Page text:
39. Anonymous says:

    “To favor abortion being legal in case of rape, incest or gross fetal abnormality is not ‘to favor abortion’, any more than a person who will pardon stealing when its done to keep a person’s family from starvation can be said to support theft.” You won’t find this in the Summa, but not everybody reasons like Angelic Doctor.

  40. RWP says:

    I don’t give a flying fig for scholasticists anyway. Point is, what do we mean by ‘favor abortion’, in the context in which a poll question is asked. Is it like ‘favor the New York Yankees’? If you take that meaning, we might want to include only those who want there to be more abortions. But the way most people understand the question is ‘do you think abortions should be legal under the circumstances most abortions currently are performed’. And the fact is, most people don’t think purely elective abortions should be legal. On the other hand, most people are bright enough to parse the question ‘under some circumstances’ to include ‘to save the life of the mother’, ‘to terminate an unviable pregnancy or one caused by rape or incest’, etc..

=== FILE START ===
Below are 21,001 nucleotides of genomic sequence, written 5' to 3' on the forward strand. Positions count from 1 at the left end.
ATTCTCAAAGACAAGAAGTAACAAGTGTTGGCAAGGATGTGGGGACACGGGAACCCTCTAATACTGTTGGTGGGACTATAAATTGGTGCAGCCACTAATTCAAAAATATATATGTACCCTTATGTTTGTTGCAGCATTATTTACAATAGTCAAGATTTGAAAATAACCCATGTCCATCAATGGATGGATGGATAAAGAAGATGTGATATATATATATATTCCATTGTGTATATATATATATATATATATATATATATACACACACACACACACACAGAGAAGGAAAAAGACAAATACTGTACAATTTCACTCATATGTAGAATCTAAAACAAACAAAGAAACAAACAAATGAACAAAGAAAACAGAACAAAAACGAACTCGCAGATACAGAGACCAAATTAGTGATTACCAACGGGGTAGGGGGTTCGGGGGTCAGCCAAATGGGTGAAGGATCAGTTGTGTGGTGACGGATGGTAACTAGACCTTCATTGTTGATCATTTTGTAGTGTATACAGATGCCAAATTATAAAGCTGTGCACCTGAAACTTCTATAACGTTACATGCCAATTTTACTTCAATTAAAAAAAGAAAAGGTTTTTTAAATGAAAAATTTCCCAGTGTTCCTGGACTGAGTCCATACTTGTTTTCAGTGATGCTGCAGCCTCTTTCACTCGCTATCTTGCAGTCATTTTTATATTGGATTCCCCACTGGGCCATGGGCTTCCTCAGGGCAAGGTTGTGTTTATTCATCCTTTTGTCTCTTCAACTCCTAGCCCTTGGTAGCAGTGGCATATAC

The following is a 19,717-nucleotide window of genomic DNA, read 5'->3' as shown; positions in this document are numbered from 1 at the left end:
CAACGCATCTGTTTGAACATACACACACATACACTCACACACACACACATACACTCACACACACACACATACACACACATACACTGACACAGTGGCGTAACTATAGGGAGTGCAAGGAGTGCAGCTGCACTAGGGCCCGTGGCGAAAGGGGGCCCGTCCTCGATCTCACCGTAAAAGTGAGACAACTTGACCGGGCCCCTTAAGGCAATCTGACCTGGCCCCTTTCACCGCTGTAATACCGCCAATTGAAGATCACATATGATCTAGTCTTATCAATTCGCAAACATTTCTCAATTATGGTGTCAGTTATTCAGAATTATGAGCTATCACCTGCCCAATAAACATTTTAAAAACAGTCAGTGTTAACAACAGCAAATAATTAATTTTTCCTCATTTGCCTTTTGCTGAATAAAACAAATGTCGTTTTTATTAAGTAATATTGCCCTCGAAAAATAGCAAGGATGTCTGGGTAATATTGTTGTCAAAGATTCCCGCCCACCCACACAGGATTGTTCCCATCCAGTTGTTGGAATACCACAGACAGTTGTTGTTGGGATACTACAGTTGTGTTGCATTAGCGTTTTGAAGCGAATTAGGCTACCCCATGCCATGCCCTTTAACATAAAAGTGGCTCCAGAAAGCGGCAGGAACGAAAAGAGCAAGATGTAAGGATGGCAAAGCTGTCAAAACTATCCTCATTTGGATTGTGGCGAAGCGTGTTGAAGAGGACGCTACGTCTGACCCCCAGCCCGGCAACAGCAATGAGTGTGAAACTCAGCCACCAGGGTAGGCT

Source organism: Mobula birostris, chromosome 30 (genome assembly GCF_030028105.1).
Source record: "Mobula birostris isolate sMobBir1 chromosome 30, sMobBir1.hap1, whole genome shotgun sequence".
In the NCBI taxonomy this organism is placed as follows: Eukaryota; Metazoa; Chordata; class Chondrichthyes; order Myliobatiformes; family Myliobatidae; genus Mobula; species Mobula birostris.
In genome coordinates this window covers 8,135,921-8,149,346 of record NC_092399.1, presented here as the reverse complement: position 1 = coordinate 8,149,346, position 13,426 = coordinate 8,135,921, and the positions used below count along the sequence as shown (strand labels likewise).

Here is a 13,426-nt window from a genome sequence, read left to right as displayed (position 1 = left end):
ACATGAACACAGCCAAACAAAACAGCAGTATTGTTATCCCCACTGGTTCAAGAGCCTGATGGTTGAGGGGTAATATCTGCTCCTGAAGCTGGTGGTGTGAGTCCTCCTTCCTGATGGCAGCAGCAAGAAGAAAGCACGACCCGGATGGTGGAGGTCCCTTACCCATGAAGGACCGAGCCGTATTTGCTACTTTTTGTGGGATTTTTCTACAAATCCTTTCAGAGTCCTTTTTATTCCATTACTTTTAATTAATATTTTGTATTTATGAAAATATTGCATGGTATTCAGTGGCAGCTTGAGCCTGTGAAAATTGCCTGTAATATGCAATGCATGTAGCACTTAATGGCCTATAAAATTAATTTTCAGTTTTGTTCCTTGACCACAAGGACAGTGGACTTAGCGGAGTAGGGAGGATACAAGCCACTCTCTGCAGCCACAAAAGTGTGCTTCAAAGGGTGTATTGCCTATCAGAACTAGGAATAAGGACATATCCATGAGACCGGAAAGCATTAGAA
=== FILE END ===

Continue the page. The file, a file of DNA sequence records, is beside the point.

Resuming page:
41. Anonymous says:

    Anonymous Douche (aka Grundle King) and RWP – I’m no chemist, but I am not inclined to eat an industrial feedstock just because some nutter said it was “food” or an edible food additive. Is that absurd?

  42. A Winning GOP says:

    I am a little late, but

    Yeah!! TexasAnnie will not be posting her boorish posts today. It gets tiring trying to follow her populist, liberal, libertarian yet never conservative posts.

    I can see that the discussions amongst us Nebraskans is honest today.

  43. Texas Danny says:

    A winning GOP-I take exception to your comments about my sister. She is a staunch Sen. Krist supporter. Nothing screams conservative more than that.

  44. Anonymous says: